@πάνταῥεῖ: Really? I've switched to code fences and it's pretty trivial to paste in code without futzing with indentation at all. Is the problem mostly using the wrong quotes and forgetting to close the fence? Or is there something I'm not seeing? (I would have liked to pre-fill code fences in our template experiment, by the way. But we didn't have that feature yet.) – Jon Ericson Aug 6 at 18:29
  • 2
    @JonEricson I think they are. The forgetting to close the fence to me can lead to text being hidden. The same thing can happen with indentation, but in my experience the same error is much less common with indentation for whatever reason. And I find fixing indentation errors to be easier. I could be biased though as I'm mostly using the app, and highlighting + {} is more straightforward on mobile than needing to navigate to the backticks (2 extra clicks). It isn't major in either case, but minor things multiplied start to add up. – Carcigenicate Aug 6 at 18:30
  • 2
    @Jon No, these are like a plague. It shouldn't be recommended. – πάντα ῥεῖ Aug 6 at 18:30
  • 1
    @Jon It seems that most (newbie) people don't get the difference of backticks and single quotes nayways. – πάντα ῥεῖ Aug 6 at 18:34
  • 3
    @Carcigenicate: It's worth discussing. As it happens, we've been looking at this exact bit of guidance this week. I think the problems you mention are valid. (I especially agree the advice should not emphasis adding a language for highlighting.) We're all on the same page about wanting to make it easier for users to insert code. The question is whether indentation is the right choice. (I'm unconvinced.) – Jon Ericson Aug 6 at 18:34
  • 1
    @πάνταῥεῖ: I wonder if a warning when someone enters ''' would be a more expedient solution? – Jon Ericson Aug 6 at 18:35
  • 15
    Don't let people submit questions where code fences aren't closed. Tada. – Will Aug 6 at 18:40
  • 2
    Most users I've seen get the hang of code fences very fast, where as the indentation-based system results in all kinds of ugly formatting, or lack thereof. I vote in favor of keeping it, and adding warnings for incorrect formatting symbols instead. No matter what formatting you use though, you will find broken formatting. – Zoe Aug 6 at 18:50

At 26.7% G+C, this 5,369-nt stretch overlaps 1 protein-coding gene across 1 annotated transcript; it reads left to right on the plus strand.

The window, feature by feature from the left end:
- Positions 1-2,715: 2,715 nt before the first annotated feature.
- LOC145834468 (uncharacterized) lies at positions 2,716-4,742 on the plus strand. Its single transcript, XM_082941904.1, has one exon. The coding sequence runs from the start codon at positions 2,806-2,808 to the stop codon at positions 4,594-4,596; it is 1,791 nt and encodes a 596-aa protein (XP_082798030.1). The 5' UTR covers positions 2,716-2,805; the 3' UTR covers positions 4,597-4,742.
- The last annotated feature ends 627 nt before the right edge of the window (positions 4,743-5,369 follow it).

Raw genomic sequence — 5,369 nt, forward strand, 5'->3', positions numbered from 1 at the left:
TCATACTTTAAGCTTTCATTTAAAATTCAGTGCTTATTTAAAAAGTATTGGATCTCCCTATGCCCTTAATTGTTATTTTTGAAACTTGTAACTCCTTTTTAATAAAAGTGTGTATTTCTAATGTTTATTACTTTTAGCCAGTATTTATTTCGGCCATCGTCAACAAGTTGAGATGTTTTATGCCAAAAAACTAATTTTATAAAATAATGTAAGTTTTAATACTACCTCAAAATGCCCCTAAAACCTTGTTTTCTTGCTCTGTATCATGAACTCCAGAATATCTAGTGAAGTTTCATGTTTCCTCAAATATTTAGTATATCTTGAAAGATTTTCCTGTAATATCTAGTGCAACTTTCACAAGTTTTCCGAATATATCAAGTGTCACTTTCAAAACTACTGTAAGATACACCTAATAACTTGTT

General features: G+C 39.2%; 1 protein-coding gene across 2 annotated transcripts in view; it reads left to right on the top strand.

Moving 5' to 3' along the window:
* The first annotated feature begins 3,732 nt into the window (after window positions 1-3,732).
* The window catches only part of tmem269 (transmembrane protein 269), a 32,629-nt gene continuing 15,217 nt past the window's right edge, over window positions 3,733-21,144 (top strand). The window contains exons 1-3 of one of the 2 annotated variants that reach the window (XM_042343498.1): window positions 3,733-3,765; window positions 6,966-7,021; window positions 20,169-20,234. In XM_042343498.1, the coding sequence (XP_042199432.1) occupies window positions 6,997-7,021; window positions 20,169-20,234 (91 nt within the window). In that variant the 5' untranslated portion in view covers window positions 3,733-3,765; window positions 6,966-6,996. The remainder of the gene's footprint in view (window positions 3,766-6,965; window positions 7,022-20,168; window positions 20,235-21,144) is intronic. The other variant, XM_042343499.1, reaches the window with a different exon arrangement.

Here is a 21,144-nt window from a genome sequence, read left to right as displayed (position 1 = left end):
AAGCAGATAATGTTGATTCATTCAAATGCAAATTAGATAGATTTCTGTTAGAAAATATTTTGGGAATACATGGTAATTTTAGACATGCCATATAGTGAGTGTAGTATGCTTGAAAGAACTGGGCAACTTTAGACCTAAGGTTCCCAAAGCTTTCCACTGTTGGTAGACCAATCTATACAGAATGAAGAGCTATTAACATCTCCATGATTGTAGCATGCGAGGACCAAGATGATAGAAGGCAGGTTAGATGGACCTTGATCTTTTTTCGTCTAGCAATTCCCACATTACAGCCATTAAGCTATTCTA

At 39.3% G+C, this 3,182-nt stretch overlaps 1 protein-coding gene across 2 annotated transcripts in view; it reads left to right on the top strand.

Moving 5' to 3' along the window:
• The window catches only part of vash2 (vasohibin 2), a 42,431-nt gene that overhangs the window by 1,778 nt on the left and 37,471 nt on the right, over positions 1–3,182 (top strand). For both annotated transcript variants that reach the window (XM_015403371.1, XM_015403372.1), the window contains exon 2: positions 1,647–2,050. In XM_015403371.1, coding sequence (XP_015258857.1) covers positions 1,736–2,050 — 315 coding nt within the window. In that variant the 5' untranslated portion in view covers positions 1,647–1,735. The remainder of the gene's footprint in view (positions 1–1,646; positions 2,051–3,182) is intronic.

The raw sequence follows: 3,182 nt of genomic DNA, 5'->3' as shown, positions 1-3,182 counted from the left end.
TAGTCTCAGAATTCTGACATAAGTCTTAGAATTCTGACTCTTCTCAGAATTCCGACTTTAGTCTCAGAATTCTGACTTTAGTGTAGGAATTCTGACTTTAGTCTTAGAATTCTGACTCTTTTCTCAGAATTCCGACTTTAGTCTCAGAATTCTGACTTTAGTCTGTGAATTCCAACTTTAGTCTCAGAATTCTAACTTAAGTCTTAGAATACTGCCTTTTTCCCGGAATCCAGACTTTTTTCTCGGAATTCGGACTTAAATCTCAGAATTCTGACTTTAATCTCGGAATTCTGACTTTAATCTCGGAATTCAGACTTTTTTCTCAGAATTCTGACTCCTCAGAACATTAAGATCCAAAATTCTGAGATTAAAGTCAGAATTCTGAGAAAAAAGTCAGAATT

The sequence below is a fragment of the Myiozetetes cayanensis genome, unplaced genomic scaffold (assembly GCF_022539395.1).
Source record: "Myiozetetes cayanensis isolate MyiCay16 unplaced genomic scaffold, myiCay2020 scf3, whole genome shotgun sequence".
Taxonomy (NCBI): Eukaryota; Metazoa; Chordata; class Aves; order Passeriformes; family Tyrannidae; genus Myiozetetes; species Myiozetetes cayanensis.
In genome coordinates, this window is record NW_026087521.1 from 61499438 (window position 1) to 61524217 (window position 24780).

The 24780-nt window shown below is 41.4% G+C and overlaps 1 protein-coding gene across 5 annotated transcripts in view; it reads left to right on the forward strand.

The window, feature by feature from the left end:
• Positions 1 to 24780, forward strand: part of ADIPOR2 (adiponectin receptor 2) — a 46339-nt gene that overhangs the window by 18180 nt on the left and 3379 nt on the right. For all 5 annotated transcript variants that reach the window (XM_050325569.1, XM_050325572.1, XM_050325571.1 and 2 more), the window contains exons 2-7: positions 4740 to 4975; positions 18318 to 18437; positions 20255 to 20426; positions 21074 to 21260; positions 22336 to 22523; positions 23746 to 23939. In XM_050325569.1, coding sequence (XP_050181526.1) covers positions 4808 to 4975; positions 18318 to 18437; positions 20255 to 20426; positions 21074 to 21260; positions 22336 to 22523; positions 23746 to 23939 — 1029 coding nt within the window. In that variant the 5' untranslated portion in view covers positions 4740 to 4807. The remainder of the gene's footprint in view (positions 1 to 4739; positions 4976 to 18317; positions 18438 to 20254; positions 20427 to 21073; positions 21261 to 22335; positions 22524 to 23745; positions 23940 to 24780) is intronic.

• 1
    @JonEricson Another possible source for confusion, e.g. in edits, is that many users only know of either fences or indention, but not both, so they think the other method is wrong and needs fixing (see for example the comment threat below tex.meta.stackexchange.com/a/8158/36296 ) If such an important change is introduced, it might be helpful to inform all users about it? – user36296 Aug 6 at 19:15
9

Please keep code fences prominent! In and a few other languages whitespace is part of syntax (opinions about this feature vary), and broken indentation will lead to broken code. Before we had code fences the only way to create code blocks was to indent everything by four spaces, which happens to be the standard indentation level in most python code. The fact that indentation was involved in code formatting meant that you could never be sure that a given indentation issue was there in the asker's original code, or if it's just an artifact of posting to SO. For the same reason we would discourage everyone from "fixing" code markdown on such questions, for fear of introducing new bugs or fixing bugs that should be there.

With code fences it's now possible to keep the asker's code intact, by surrounding their however-it-is-indented code with fences. This almost guarantees that no further indentation problems are introduced due to asking on Stack Overflow.

You must log in to answer this question.

Not the answer you're looking for? Browse other questions tagged .